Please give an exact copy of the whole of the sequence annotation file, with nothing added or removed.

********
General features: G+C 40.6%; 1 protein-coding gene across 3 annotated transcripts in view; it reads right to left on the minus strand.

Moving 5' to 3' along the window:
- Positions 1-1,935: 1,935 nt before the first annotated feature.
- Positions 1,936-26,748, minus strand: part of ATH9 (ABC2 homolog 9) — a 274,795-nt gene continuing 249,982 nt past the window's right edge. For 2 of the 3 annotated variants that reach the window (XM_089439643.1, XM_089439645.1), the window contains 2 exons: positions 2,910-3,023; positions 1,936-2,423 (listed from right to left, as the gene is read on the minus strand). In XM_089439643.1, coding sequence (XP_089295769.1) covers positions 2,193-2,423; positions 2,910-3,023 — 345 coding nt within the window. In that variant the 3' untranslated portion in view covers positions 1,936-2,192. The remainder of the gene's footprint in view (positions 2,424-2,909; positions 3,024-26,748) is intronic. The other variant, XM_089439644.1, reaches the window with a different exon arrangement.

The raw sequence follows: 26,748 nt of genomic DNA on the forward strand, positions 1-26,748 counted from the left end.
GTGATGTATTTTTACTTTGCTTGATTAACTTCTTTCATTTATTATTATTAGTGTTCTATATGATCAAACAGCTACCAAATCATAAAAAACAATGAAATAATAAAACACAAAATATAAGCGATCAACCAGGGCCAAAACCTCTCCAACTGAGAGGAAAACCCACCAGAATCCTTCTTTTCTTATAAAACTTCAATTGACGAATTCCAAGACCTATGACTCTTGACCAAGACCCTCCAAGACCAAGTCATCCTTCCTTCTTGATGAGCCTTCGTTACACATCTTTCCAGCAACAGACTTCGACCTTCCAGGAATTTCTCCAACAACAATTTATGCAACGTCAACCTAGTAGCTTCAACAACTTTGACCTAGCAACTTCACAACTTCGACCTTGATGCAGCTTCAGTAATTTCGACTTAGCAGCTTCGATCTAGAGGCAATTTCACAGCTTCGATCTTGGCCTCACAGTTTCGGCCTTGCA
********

General features: G+C 40.6%; 1 protein-coding gene across 3 annotated transcripts in view; it reads right to left on the minus strand.

Moving 5' to 3' along the window:
- Positions 1-1,935: 1,935 nt before the first annotated feature.
- Positions 1,936-26,748, minus strand: part of ATH9 (ABC2 homolog 9) — a 274,795-nt gene continuing 249,982 nt past the window's right edge. For 2 of the 3 annotated variants that reach the window (XM_089439643.1, XM_089439645.1), the window contains 2 exons: positions 2,910-3,023; positions 1,936-2,423 (listed from right to left, as the gene is read on the minus strand). In XM_089439643.1, coding sequence (XP_089295769.1) covers positions 2,193-2,423; positions 2,910-3,023 — 345 coding nt within the window. In that variant the 3' untranslated portion in view covers positions 1,936-2,192. The remainder of the gene's footprint in view (positions 2,424-2,909; positions 3,024-26,748) is intronic. The other variant, XM_089439644.1, reaches the window with a different exon arrangement.

The raw sequence follows: 26,748 nt of genomic DNA on the forward strand, positions 1-26,748 counted from the left end.
GTGATGTATTTTTACTTTGCTTGATTAACTTCTTTCATTTATTATTATTAGTGTTCTATATGATCAAACAGCTACCAAATCATAAAAAACAATGAAATAATAAAACACAAAATATAAGCGATCAACCAGGGCCAAAACCTCTCCAACTGAGAGGAAAACCCACCAGAATCCTTCTTTTCTTATAAAACTTCAATTGACGAATTCCAAGACCTATGACTCTTGACCAAGACCCTCCAAGACCAAGTCATCCTTCCTTCTTGATGAGCCTTCGTTACACATCTTTCCAGCAACAGACTTCGACCTTCCAGGAATTTCTCCAACAACAATTTATGCAACGTCAACCTAGTAGCTTCAACAACTTTGACCTAGCAACTTCACAACTTCGACCTTGATGCAGCTTCAGTAATTTCGACTTAGCAGCTTCGATCTAGAGGCAATTTCACAGCTTCGATCTTGGCCTCACAGTTTCGGCCTTGCA